We consider a hypothetical situation where considerable evidence suggests that Russia is in non-compliance. As discussed above, several empirical models show that Russia, like other East European countries, is likely to be a large seller of quotas. If Russia loses its eligibility to sell quotas, the international quota price will rise significantly. The rise in permit prices will occur whether Russia responds to the sanctions by withdrawing from the agreement or not. An increase in the permit price will surely hurt buyers of quotas, and be beneficial for other sellers of quotas and nonAnnex I countries with a large potential for hosting CDM projects.

In our example, at least two of the non-Annex I countries have a potential for hosting inexpensive CDM projects (China and India), while the other non-Annex I countries may be indifferent to changes in the international quota prices. Hence, all the non-Annex I countries in our example would prefer that sanctions were imposed.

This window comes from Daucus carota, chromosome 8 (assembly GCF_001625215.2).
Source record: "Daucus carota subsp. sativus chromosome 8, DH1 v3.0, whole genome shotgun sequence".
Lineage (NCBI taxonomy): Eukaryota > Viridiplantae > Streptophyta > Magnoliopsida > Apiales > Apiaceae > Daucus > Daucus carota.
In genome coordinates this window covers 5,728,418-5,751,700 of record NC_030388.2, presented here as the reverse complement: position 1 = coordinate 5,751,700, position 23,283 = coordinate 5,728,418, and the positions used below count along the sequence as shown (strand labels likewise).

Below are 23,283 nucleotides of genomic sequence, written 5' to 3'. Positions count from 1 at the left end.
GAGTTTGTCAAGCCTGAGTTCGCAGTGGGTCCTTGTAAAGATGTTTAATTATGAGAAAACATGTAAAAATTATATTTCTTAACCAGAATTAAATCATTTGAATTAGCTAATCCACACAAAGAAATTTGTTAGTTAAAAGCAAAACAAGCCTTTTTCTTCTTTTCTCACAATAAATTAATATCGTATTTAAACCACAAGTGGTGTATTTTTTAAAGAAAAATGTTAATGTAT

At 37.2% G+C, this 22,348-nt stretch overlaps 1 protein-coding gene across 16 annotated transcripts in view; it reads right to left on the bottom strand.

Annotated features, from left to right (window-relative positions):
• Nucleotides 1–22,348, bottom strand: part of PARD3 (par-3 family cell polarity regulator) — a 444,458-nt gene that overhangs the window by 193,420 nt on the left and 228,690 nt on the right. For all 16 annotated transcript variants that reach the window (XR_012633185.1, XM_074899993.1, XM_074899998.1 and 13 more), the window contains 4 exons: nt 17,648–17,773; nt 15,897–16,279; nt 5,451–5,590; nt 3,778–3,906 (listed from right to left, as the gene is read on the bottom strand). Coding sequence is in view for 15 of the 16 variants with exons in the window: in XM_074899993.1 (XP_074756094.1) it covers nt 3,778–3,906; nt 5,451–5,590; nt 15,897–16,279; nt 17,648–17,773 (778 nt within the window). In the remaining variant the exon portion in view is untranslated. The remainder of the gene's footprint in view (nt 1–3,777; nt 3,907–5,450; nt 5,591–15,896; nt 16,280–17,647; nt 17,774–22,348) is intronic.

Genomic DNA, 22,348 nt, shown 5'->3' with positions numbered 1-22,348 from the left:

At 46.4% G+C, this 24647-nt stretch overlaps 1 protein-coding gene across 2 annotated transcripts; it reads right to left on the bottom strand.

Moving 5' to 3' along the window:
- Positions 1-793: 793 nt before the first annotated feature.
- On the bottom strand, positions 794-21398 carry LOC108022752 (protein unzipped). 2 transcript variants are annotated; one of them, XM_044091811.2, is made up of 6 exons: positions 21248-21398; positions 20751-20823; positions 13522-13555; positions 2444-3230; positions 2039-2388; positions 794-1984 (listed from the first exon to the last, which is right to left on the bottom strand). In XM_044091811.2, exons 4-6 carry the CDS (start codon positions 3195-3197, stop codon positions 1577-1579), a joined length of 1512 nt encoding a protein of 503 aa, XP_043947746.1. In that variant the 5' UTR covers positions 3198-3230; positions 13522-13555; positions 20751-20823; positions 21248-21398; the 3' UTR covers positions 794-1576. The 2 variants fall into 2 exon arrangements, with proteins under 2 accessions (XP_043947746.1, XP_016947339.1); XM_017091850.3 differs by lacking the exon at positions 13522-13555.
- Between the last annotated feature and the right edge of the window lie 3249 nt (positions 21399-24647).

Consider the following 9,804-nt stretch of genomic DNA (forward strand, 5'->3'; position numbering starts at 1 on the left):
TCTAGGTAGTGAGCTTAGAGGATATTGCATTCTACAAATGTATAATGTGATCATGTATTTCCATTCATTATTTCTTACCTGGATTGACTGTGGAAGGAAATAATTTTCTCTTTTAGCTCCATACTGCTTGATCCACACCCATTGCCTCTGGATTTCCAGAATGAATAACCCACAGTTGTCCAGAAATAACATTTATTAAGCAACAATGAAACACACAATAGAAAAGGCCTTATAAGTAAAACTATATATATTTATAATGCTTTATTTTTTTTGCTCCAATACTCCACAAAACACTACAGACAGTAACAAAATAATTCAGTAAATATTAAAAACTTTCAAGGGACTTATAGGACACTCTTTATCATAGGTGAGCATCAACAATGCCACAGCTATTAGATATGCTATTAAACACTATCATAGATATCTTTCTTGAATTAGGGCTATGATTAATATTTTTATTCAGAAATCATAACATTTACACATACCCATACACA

According to a numerical model study by Holtsmark and Msstad (2002), Italy and especially Japan will be large buyers of quotas under the Kyoto agreement (with US participation).21 Australia, Spain and especially Poland will be sellers of quotas. A higher quota price will be beneficial for Australia, Spain and Poland, and costly for Japan and Italy. On the assumptions above, Enforcement Branch members from the non-Annex I countries and Australia, Spain and Poland will vote in favour of sanctioning Russia, while the members from Japan and Italy will vote against. We see from our example that composition A of the Enforcement Branch will not reach a decision to declare Russia in non-compliance and implement the sanctions, while a replacement of the representative from Italy with a representative from Spain (composition B) would lead to an implementation of the sanctions.